Keywords:  AMPK; SGK; glucose homeostasis; hepatic insulin resistance; lipid homeostasis; mTORC1; mTORC2; obesity; type 2 diabetes
  20. Free Radic Biol Med. 2021 Oct 02. pii: S0891-5849(21)00748-6. [Epub ahead of print]176 176-188
      Ferroptosis is a newly defined programmed cell death pathway characterized by iron overload and lipid peroxidation. Increasing studies show that autophagy regulates testosterone synthesis and promotes ferroptosis. Testosterone is essential for sexual development and the maintenance of male characteristics. The deficiency of testosterone induced by cadmium (Cd) can severely affect male fertility. However, the underlying mechanism of testosterone reduction after Cd exposure remains blurry. In this study, we found that Cd affected iron homeostasis and elicited ferroptosis, ultimately reducing testosterone production. Mechanically, our findings revealed that Cd-induced ferroptosis depended upon the excessive activation of Heme oxygenase 1 (HMOX1) and the release of free iron from heme. Additionally, Cd exposure promoted autophagosome formation but blocked autophagosome-lysosome fusion, which attenuated the absorption of total cholesterol and triglycerides, further aggravating testosterone synthesis disorder. Collectively, Cd induced ferroptosis by iron homeostasis dysregulation, mediated by excessive activation of HMOX-1. The disruption of autophagy flow contributed to Cd-induced testicular dysfunction and attenuated testosterone synthesis.
    Keywords:  Autophagy; Cadmium; Ferroptosis; Iron homeostasis; Testosterone synthesis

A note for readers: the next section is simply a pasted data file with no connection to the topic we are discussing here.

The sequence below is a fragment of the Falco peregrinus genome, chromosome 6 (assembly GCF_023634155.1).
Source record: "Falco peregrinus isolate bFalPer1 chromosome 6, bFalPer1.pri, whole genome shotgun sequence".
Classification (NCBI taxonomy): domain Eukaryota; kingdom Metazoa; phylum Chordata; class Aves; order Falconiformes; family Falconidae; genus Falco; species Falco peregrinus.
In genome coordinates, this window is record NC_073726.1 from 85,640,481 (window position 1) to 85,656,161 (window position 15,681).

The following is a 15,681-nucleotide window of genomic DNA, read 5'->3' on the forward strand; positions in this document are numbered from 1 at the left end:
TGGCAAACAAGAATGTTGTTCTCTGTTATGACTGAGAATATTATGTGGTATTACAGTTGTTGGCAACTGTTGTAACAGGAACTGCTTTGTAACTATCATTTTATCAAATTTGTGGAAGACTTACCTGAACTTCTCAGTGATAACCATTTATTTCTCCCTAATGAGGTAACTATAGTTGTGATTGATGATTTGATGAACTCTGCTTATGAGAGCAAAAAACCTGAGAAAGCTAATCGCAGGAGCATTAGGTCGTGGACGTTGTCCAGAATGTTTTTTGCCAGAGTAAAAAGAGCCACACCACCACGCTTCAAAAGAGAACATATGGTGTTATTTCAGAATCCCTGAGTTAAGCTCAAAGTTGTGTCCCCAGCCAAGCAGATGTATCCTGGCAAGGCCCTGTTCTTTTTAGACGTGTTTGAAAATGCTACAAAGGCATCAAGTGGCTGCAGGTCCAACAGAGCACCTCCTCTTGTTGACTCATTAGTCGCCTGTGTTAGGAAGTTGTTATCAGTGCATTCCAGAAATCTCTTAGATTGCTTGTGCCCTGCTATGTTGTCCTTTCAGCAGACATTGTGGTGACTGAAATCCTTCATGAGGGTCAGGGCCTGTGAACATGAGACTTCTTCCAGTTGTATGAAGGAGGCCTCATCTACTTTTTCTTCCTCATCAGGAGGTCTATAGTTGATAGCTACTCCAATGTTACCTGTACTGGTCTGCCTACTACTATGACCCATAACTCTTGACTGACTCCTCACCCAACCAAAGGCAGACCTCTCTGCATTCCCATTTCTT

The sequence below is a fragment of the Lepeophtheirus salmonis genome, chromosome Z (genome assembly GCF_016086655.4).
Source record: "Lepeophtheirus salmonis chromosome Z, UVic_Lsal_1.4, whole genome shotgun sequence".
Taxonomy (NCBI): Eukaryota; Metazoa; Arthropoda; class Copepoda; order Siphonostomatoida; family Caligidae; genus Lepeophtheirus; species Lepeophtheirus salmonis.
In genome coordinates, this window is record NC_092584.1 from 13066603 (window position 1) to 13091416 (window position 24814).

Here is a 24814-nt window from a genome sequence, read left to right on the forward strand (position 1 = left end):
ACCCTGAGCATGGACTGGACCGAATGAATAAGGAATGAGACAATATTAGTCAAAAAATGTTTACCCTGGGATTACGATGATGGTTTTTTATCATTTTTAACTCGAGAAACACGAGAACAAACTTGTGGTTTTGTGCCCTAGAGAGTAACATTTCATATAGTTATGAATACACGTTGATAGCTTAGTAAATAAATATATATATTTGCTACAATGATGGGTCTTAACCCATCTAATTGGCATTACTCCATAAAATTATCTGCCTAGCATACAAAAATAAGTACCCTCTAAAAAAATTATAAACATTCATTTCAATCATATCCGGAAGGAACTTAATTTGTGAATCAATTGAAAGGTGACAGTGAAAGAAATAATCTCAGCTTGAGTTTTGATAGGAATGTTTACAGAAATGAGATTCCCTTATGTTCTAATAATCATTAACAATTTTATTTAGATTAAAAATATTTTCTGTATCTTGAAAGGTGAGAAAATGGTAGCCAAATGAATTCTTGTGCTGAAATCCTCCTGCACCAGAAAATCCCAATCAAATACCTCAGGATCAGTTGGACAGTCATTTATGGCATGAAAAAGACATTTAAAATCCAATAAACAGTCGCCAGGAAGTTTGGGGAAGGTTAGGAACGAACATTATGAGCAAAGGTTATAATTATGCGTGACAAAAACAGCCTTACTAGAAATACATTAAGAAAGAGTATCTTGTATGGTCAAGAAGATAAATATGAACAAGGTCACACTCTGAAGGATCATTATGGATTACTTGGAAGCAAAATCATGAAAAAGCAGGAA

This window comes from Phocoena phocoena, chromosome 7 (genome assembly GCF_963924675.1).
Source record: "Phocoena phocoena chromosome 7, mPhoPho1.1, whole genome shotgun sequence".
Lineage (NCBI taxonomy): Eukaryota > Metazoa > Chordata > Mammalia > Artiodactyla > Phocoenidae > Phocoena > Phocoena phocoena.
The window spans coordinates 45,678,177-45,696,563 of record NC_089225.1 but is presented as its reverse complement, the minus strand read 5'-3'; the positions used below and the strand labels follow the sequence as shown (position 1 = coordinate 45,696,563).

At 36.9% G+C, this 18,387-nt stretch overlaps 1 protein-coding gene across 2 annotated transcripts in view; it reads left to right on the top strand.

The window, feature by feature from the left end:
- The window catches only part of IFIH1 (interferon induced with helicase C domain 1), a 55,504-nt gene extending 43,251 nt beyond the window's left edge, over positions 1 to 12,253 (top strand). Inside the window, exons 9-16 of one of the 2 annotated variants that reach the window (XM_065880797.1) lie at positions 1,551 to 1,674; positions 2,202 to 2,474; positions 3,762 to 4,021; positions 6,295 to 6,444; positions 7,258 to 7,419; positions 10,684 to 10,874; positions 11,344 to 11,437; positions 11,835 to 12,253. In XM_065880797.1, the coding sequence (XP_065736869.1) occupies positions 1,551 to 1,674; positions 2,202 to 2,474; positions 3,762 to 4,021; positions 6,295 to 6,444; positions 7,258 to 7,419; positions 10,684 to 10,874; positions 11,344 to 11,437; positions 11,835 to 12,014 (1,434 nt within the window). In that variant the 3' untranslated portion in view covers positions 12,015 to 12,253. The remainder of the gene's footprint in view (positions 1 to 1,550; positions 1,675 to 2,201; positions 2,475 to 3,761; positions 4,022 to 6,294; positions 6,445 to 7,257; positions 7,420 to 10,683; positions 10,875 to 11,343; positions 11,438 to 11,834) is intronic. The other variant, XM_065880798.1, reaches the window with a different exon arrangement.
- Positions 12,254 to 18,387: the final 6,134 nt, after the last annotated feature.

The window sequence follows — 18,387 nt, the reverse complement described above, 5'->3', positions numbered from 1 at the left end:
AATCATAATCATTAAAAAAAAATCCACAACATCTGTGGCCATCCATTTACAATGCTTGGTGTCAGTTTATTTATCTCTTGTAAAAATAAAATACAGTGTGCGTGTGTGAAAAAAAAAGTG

21. J Alzheimers Dis. 2021 Oct 01.
      BACKGROUND: The vacuolar protein sorting 35 (VPS35) is the main component of the retromer recognition core complex system which regulates intracellular cargo protein sorting and trafficking. Downregulation of VPS35 has been linked to the pathogenesis of neurodegenerative disorders such Alzheimer's and Parkinson's diseases via endosome dysregulation.OBJECTIVE: Here we show that the genetic manipulation of VPS35 affects intracellular degradation pathways.
    METHODS: A neuronal cell line expressing human APP Swedish mutant was used. VPS35 silencing was performed treating cells with VPS35 siRNA or Ctr siRNA for 72 h.
    RESULTS: Downregulation of VPS35 was associated with alteration of autophagy flux and intracellular accumulation of acidic and ubiquitinated aggregates suggesting that dysfunction of the retromer recognition core leads to a significant alteration in both pathways.
    CONCLUSION: Taken together, our data demonstrate that besides cargo sorting and trafficking, VPS35 by supporting the integral function of the retromer complex system plays an important role also as a critical regulator of intracellular degradation pathways.
    Keywords:  Alzheimer’s disease; autophagy pathway; endosomal system; proteosome pathway; retromer complex
  22. Dev Cell. 2021 Sep 29. pii: S1534-5807(21)00731-0. [Epub ahead of print]
      The metabolic coupling of Schwann cells (SCs) and peripheral axons is poorly understood. Few molecules in SCs are known to regulate axon stability. Using SC-specific Rheb knockout mice, we demonstrate that Rheb-regulated mitochondrial pyruvate metabolism is critical for SC-mediated non-cell-autonomous regulation of peripheral axon stability. Rheb knockout suppresses pyruvate dehydrogenase (PDH) activity (independently of mTORC1) and shifts pyruvate metabolism toward lactate production in SCs. The increased lactate causes age-dependent peripheral axon degeneration, affecting peripheral nerve function. Lactate, as an energy substrate and a potential signaling molecule, enhanced neuronal mitochondrial metabolism and energy production of peripheral nerves. Albeit beneficial to injured peripheral axons in the short term, we show that persistently increased lactate metabolism of neurons enhances ROS production, eventually damaging mitochondria, neuroenergetics, and axon stability. This study highlights the complex roles of lactate metabolism to peripheral axons and the importance of lactate homeostasis in preserving peripheral nerves.